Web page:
Bücher / Aufsätze

Die Tübinger Schloss-Sternwarte – Ein einzigartiges Ensemble. Kost, Jürgen. Reihe: Kleine Monographien des MUT, Ernst Seidl u. Frank Dürr (Hg.), Band 9, Museum der Universität Tübingen MUT, 2018 (ISBN-10: 3981918223)

mehr dazu »

Vorwort: Wer sich auf die steile Burgsteige Richtung Schlosshof begibt, entdeckt kurz vor dem zweiten Schlossportal rechterhand ein kleines freistehendes Rundgebäude. Mit seinen grob bearbeiteten Sandsteinsegmenten erinnert es beim flüchtigen Betrachten an einen Brunnen. Sieht man sich das Gebäude mit dem Kegeldach und dem markanten Beobachtungsspalt aber etwas genauer an, so ahnt man vielleicht seine Funktion: es handelt sich um ein astronomisches Observatorium. Gebaut wurde es bereits im frühen 19. Jahrhundert unter der Direktion des Astronomen und Geodäten Johann Gottlieb Friedrich Bohnenberger (1765–1831). Zusammen mit dem im Innern der Kuppel erhaltenen Winkelmessinstrument von Utzschneider & Reichenbach ist dieses Ensemble weltweit einzigartig. Das kleine Observatorium war Teil der ersten Tübinger Sternwarte, die 1752 auf dem rund 40 Meter entfernten großen Nordostturm des Schlosses errichtet wurde. Dort gab es ebenfalls Beobachtungsmöglichkeiten, die aber seit dem Rückbau des Turmdaches in den 1950er Jahren verschwunden sind. Die Schloss-Sternwarte wurde über einen Zeitraum von rund 200 Jahren von verschiedenen Astronomen genutzt. Sie ist somit ein bedeutender Teil der über 500jährigen Astronomiegeschichte Tübingens. Einem Astronomen, Bohnenberger, war die Tübinger Sternwarte ganz besonders wichtig. Er legt den Nullpunkt der Württembergischen Landesvermessung in die Mitte des mächtigen Nordostturms des Schlosses.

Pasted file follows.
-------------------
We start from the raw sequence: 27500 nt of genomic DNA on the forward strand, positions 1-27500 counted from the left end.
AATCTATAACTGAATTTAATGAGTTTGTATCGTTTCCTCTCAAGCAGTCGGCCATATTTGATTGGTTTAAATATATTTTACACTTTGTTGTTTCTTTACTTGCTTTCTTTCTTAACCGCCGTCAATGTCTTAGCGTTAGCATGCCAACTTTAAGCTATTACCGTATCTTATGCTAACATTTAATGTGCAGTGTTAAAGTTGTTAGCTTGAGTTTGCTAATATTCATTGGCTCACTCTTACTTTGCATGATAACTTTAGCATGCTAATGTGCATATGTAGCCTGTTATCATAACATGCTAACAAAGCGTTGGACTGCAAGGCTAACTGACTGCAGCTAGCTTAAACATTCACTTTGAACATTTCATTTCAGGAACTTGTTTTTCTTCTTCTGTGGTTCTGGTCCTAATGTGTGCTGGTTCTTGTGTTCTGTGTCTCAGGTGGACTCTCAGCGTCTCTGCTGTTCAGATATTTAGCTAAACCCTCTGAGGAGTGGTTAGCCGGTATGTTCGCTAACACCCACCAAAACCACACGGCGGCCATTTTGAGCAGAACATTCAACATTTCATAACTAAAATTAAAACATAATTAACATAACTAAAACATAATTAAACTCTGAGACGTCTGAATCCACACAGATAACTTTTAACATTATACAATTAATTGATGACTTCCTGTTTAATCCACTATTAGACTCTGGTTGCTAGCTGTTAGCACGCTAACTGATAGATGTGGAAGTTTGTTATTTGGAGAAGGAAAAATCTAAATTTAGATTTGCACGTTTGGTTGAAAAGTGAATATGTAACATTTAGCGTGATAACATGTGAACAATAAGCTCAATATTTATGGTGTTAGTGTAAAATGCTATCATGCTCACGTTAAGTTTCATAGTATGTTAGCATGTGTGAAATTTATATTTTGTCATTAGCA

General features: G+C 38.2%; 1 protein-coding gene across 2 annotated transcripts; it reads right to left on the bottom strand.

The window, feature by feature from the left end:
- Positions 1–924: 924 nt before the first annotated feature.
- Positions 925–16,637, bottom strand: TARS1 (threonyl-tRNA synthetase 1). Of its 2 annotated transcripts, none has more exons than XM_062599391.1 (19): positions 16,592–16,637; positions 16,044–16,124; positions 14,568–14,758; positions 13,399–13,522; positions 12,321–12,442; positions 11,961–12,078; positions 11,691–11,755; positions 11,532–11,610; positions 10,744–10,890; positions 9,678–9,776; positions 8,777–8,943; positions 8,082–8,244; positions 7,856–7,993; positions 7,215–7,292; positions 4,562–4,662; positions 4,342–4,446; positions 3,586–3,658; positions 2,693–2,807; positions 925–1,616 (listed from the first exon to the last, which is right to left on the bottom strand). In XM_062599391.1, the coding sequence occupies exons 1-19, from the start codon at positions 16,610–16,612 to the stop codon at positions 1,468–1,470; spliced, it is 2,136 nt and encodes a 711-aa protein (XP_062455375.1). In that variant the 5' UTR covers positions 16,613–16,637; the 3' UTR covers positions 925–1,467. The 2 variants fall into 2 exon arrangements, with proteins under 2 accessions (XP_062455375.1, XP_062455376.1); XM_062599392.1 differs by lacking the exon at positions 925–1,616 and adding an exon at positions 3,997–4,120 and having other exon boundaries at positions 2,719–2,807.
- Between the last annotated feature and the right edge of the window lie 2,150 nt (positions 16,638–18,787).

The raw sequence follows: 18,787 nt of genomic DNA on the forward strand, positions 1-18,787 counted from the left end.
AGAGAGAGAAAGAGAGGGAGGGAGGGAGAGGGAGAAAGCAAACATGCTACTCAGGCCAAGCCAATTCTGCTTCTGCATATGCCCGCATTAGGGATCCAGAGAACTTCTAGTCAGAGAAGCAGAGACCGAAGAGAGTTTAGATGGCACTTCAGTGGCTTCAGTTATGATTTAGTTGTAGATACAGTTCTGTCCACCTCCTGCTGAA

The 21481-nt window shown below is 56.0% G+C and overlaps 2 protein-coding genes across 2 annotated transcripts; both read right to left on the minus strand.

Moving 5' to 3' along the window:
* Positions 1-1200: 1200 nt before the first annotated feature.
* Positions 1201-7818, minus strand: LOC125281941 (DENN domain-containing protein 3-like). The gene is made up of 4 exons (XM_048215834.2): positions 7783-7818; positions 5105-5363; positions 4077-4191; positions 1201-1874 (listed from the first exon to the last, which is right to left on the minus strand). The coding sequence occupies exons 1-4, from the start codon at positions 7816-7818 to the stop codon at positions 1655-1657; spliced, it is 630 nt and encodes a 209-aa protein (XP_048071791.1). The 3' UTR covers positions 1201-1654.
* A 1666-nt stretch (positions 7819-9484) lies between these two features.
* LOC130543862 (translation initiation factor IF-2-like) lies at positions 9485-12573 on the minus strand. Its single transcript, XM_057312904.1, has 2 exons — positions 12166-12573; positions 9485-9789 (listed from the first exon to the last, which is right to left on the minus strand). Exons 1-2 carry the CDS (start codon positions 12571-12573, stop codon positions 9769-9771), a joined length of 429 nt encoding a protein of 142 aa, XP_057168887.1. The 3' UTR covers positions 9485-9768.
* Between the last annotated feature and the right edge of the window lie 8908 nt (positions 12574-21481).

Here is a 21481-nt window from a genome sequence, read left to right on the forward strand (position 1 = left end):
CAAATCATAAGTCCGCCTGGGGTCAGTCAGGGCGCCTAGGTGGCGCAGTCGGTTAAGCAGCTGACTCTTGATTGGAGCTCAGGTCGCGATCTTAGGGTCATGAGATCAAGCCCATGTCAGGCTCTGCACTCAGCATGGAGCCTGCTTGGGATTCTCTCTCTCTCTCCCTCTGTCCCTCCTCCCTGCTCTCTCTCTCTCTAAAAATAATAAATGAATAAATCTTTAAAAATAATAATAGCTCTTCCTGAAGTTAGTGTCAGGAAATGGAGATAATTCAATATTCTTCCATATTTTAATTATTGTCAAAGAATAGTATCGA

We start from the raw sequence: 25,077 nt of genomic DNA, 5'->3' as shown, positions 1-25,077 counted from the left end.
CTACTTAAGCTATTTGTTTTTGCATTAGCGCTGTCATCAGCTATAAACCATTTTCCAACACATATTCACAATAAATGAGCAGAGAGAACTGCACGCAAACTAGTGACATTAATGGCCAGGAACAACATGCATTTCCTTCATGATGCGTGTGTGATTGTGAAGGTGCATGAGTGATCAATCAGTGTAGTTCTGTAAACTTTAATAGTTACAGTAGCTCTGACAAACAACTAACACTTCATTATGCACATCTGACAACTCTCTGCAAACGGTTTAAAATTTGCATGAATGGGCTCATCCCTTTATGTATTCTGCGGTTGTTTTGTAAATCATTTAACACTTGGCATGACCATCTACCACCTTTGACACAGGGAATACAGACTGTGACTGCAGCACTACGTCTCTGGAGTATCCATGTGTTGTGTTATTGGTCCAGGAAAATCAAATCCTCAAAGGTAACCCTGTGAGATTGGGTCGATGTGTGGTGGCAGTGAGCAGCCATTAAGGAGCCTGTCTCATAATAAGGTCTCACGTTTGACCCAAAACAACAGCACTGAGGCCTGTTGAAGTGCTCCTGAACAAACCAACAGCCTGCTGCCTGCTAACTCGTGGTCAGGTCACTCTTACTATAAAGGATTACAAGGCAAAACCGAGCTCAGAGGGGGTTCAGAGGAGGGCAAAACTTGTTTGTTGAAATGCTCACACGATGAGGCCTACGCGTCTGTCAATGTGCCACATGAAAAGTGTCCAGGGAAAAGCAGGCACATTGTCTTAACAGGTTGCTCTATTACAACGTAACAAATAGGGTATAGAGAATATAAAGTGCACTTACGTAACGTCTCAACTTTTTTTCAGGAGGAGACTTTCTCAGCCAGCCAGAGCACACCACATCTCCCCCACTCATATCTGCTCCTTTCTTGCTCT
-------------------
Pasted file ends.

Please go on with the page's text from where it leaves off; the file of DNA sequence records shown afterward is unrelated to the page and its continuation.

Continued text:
Fernrohre für jedermann – die Popularisierung der Astronomie durch Amateurteleskope.